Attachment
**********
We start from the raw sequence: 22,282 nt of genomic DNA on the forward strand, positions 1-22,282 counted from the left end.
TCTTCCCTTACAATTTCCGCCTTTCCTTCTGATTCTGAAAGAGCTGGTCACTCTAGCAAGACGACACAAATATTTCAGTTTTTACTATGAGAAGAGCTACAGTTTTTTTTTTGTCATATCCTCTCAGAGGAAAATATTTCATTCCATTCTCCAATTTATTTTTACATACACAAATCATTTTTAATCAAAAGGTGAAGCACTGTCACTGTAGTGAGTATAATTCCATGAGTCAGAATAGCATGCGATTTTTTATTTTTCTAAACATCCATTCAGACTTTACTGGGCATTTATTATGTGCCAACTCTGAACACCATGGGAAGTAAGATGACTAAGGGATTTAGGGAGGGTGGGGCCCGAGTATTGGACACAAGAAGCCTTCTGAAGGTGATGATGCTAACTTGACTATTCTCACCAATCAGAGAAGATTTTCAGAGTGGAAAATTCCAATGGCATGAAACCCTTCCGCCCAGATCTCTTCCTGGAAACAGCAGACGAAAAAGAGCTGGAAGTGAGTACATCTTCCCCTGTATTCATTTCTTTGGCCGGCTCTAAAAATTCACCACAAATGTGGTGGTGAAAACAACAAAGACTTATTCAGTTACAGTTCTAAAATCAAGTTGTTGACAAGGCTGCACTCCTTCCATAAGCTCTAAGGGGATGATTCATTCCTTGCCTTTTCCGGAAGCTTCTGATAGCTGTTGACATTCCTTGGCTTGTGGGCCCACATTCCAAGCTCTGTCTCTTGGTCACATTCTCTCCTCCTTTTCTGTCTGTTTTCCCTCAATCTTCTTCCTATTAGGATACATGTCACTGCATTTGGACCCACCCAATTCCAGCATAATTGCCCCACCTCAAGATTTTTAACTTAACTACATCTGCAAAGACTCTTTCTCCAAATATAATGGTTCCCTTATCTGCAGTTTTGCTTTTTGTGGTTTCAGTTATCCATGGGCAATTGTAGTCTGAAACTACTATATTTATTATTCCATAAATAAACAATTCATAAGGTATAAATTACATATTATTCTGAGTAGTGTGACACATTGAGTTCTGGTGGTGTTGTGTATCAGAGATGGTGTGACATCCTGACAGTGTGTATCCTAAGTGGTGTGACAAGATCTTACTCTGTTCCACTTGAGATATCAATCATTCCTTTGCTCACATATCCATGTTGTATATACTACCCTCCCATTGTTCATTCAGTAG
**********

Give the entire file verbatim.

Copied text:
We start from the raw sequence: 22,282 nt of genomic DNA on the forward strand, positions 1-22,282 counted from the left end.
TCTTCCCTTACAATTTCCGCCTTTCCTTCTGATTCTGAAAGAGCTGGTCACTCTAGCAAGACGACACAAATATTTCAGTTTTTACTATGAGAAGAGCTACAGTTTTTTTTTTGTCATATCCTCTCAGAGGAAAATATTTCATTCCATTCTCCAATTTATTTTTACATACACAAATCATTTTTAATCAAAAGGTGAAGCACTGTCACTGTAGTGAGTATAATTCCATGAGTCAGAATAGCATGCGATTTTTTATTTTTCTAAACATCCATTCAGACTTTACTGGGCATTTATTATGTGCCAACTCTGAACACCATGGGAAGTAAGATGACTAAGGGATTTAGGGAGGGTGGGGCCCGAGTATTGGACACAAGAAGCCTTCTGAAGGTGATGATGCTAACTTGACTATTCTCACCAATCAGAGAAGATTTTCAGAGTGGAAAATTCCAATGGCATGAAACCCTTCCGCCCAGATCTCTTCCTGGAAACAGCAGACGAAAAAGAGCTGGAAGTGAGTACATCTTCCCCTGTATTCATTTCTTTGGCCGGCTCTAAAAATTCACCACAAATGTGGTGGTGAAAACAACAAAGACTTATTCAGTTACAGTTCTAAAATCAAGTTGTTGACAAGGCTGCACTCCTTCCATAAGCTCTAAGGGGATGATTCATTCCTTGCCTTTTCCGGAAGCTTCTGATAGCTGTTGACATTCCTTGGCTTGTGGGCCCACATTCCAAGCTCTGTCTCTTGGTCACATTCTCTCCTCCTTTTCTGTCTGTTTTCCCTCAATCTTCTTCCTATTAGGATACATGTCACTGCATTTGGACCCACCCAATTCCAGCATAATTGCCCCACCTCAAGATTTTTAACTTAACTACATCTGCAAAGACTCTTTCTCCAAATATAATGGTTCCCTTATCTGCAGTTTTGCTTTTTGTGGTTTCAGTTATCCATGGGCAATTGTAGTCTGAAACTACTATATTTATTATTCCATAAATAAACAATTCATAAGGTATAAATTACATATTATTCTGAGTAGTGTGACACATTGAGTTCTGGTGGTGTTGTGTATCAGAGATGGTGTGACATCCTGACAGTGTGTATCCTAAGTGGTGTGACAAGATCTTACTCTGTTCCACTTGAGATATCAATCATTCCTTTGCTCACATATCCATGTTGTATATACTACCCTCCCATTGTTCATTCAGTAG